At least one court has held that a suspect is improperly coerced into submitting to a test by the threat of incarceration.  See State v. Ewers, 1992 WL 235721 (Ohio Ct. App. 2nd Dist., Clark County, 1992).



In the new drugged driving law, doesn't there have to at least be some rational basis to relate those drugs to driving impairment? 


Simply put, the new law isn't an impairment law.  It's a drug possession law, with possession defined as having the traces or metabolites of particular drugs in the blood or urine.  The place you're not allowed to possess these drugs or metabolites in this fashion is in the driver's seat of a vehicle.

Constitutional arguments pointing out the lack of a rational basis under the state's police power clearly can be made, especially regarding the drugs under this statute that aren't otherwise illegal.



My client was cited for DUI on an ATV four-wheeler.  No proof of insurance was shown.  Now the BMV has sent a notice of suspension for FRA violation.  The ATV doesn't have an auto policy, but is covered under my client's homeowner policy.  Can the BMV suspend my client's license for operating an ATV without insurance?  Should my client simply send in copy of homeowner policy?


An ATV (all-terrain vehicle) is probably a vehicle under RC 4509.01(H), i.e., a "device by which a person or property may be transported upon a highway."  It's probably also a motor vehicle under RC 4509.01(I), i.e., a "vehicle propelled by power other than muscular power . . . ."
RC 4509.101(A)(1) prohibits the operation of a motor vehicle in this state without proof of financial responsibility.
Check with the insurance company.  Does the homeowner policy cover damage to or theft of the ATV?  Does it also cover liability to others for damages caused using the ATV?  If the latter, send proof to the BMV.



My client told me he was charged with physical control on "private" property this past weekend.  He refused to blow and the cop took is license.  It is my recollection that his driving privileges can't be suspended, as he was not charged with DUI.  And there is a difference between physical control and DUI, in that DUI is proscribed "anywhere in this state," while physical control is not.  In other words, there can be no physical control charge on "private" property.  Any thoughts?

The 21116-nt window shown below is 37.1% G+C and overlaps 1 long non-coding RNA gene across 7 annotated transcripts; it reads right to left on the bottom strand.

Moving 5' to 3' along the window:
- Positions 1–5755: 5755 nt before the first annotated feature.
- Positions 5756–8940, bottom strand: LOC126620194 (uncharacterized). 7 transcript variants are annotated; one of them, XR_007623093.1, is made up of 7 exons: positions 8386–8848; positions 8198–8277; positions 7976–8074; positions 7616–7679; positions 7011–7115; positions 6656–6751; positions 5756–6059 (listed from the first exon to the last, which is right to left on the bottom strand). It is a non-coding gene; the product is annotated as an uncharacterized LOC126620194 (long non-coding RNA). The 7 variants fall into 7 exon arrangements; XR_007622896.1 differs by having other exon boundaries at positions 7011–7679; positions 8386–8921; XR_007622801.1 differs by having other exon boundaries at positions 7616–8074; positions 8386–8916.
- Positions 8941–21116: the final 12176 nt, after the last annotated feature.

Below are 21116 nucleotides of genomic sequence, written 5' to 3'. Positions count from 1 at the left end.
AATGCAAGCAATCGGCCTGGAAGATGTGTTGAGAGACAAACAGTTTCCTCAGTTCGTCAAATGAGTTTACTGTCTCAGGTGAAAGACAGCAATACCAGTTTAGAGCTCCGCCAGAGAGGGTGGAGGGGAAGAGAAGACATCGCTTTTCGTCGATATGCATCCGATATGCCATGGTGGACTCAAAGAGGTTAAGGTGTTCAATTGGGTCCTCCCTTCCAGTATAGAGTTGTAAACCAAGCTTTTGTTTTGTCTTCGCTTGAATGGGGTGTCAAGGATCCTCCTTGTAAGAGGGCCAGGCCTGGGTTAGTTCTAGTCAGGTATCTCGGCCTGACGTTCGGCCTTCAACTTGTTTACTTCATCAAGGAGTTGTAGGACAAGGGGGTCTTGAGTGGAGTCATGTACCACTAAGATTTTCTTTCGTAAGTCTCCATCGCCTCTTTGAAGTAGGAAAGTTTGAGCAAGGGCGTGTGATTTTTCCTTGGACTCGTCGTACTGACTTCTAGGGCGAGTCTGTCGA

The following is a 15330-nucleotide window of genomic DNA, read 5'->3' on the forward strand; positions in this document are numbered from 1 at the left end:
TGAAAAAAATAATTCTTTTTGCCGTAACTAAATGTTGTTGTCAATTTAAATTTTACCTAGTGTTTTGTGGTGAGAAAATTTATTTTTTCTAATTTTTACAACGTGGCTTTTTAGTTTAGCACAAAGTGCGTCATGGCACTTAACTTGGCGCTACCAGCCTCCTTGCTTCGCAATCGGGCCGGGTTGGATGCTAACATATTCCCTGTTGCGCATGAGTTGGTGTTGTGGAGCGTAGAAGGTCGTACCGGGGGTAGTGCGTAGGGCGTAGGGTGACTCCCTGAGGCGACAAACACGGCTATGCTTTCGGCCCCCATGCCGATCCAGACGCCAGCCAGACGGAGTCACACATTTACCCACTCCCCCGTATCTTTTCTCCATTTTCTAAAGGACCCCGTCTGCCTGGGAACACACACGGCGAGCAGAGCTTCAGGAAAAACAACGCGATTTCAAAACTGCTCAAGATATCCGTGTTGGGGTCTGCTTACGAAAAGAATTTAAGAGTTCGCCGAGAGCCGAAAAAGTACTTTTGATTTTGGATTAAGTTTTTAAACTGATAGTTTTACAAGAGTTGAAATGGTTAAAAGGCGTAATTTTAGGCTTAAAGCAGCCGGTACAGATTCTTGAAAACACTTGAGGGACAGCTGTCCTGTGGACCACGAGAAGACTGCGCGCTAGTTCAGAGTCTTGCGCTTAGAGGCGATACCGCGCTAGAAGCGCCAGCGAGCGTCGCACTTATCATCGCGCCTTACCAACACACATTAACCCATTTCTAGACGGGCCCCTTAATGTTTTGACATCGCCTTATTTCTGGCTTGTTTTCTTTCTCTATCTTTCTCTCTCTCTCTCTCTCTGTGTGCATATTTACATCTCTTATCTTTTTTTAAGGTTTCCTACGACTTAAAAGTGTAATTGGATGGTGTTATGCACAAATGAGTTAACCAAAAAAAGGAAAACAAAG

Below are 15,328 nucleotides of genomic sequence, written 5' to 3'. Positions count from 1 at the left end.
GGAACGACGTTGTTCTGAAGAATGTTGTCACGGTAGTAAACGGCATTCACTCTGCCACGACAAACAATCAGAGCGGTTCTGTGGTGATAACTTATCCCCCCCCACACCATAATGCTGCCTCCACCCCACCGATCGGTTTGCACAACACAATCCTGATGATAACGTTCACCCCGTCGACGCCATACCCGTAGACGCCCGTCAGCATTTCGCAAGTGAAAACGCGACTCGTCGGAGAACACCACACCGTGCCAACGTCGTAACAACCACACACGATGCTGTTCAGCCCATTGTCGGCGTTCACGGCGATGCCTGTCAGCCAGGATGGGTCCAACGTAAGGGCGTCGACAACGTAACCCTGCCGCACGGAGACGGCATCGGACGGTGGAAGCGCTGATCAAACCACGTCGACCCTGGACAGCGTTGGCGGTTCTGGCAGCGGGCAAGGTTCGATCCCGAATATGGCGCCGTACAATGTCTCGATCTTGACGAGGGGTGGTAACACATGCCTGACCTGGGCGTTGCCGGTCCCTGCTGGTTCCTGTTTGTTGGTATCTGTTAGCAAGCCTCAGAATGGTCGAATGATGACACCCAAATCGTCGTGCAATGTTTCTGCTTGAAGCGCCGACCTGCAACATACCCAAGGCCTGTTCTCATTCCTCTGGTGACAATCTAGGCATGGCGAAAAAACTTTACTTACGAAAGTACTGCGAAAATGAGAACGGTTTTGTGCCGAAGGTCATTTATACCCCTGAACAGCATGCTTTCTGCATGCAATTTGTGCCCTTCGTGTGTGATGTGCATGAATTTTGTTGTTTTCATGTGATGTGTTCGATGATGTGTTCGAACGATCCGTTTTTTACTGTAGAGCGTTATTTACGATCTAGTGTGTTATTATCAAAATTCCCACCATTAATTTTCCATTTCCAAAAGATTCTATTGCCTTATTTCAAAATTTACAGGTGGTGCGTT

As you know, RC 4511.19(A) or (B) expressly states that the DUI conduct be "within this state."  Physical control under RC 4511.194(A)(2) has no specified geographical element, but has the implied element that it take place in Ohio.  I believe that both DUI (since 9-23-04) and physical control (since 1-1-04) can properly be charged even if the conduct takes place on purely private property, such as in your client's closed and locked garage.
RC 4511.191(A)(2) provides the implied consent trigger for a DUI or physical control ALS:
"Any person who operates a vehicle . . . upon a highway or any public or private property used by the public for vehicular travel or parking within this state or who is in physical control of a vehicle . . . shall be deemed to have given consent to a chemical test . . . ."
This text on its face provides that to trigger implied consent, the operating must be on property used for travel or parking, while the physical control isn't so limited.  I'm not aware of any cases or of the legislative intent about this distinction.  Wishful thinking:  This is just sloppy drafting and the intent was for implied consent perils to be limited to "traveled property" for both DUI and physical control.
Incidentally, an ALS in the proper physical control situation is appropriate for a refusal, but not for a test-over.



My client had a DUI conviction years ago.  A recent domestic violence charge against him was dismissed, but the record of it is preventing him from getting a job.  Does the prior DUI prevent me from getting the dismissed domestic violence charge expunged?


A.  A DUI conviction can't be expunged.  See RC 2953.36(B).

B.  When applying to expunge a non-DUI conviction, a DUI does count as a prior or subsequent offense, prohibiting the expungement.  See the second paragraph of RC 2953.31(A):  "[A] conviction . . . for a violation of any section in Chapter . . . 4511 . . . is not a previous or subsequent conviction. However, a conviction for a violation of section 4511.19 . . . shall be considered a previous or subsequent conviction."  What the first sentence giveth, the second sentence taketh away.

C.  But when applying to expunge an acquittal or dismissal (possible immediately) or a grand jury no bill (possible after two years), a prior or subsequent DUI conviction may be considered by the court, but isn't a statutory bar.  See RC 2953.52.